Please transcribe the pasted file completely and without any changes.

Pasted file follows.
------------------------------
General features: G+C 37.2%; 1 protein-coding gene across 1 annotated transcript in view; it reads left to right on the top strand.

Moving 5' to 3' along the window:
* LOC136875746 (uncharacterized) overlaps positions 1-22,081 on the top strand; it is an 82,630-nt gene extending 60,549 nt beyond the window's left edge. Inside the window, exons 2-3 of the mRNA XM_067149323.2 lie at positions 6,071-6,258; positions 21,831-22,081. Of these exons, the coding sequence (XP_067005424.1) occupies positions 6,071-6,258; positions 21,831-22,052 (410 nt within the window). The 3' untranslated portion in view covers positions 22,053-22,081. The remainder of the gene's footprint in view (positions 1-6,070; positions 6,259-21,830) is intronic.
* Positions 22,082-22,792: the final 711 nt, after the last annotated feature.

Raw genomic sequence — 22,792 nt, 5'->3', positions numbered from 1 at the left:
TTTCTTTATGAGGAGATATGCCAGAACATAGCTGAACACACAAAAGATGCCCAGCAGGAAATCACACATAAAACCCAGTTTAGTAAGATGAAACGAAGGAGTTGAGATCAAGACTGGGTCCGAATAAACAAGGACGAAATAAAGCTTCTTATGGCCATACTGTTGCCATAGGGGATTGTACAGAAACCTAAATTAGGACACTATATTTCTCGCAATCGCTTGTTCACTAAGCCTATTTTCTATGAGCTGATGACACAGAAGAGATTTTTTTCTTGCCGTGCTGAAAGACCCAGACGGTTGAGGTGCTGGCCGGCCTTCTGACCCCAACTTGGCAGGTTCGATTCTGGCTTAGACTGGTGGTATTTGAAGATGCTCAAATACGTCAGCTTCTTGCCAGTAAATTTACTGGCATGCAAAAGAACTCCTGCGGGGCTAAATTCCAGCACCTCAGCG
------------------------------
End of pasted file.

General features: G+C 37.2%; 1 protein-coding gene across 1 annotated transcript in view; it reads left to right on the top strand.

Moving 5' to 3' along the window:
* LOC136875746 (uncharacterized) overlaps positions 1-22,081 on the top strand; it is an 82,630-nt gene extending 60,549 nt beyond the window's left edge. Inside the window, exons 2-3 of the mRNA XM_067149323.2 lie at positions 6,071-6,258; positions 21,831-22,081. Of these exons, the coding sequence (XP_067005424.1) occupies positions 6,071-6,258; positions 21,831-22,052 (410 nt within the window). The 3' untranslated portion in view covers positions 22,053-22,081. The remainder of the gene's footprint in view (positions 1-6,070; positions 6,259-21,830) is intronic.
* Positions 22,082-22,792: the final 711 nt, after the last annotated feature.

Raw genomic sequence — 22,792 nt, 5'->3', positions numbered from 1 at the left:
TTTCTTTATGAGGAGATATGCCAGAACATAGCTGAACACACAAAAGATGCCCAGCAGGAAATCACACATAAAACCCAGTTTAGTAAGATGAAACGAAGGAGTTGAGATCAAGACTGGGTCCGAATAAACAAGGACGAAATAAAGCTTCTTATGGCCATACTGTTGCCATAGGGGATTGTACAGAAACCTAAATTAGGACACTATATTTCTCGCAATCGCTTGTTCACTAAGCCTATTTTCTATGAGCTGATGACACAGAAGAGATTTTTTTCTTGCCGTGCTGAAAGACCCAGACGGTTGAGGTGCTGGCCGGCCTTCTGACCCCAACTTGGCAGGTTCGATTCTGGCTTAGACTGGTGGTATTTGAAGATGCTCAAATACGTCAGCTTCTTGCCAGTAAATTTACTGGCATGCAAAAGAACTCCTGCGGGGCTAAATTCCAGCACCTCAGCG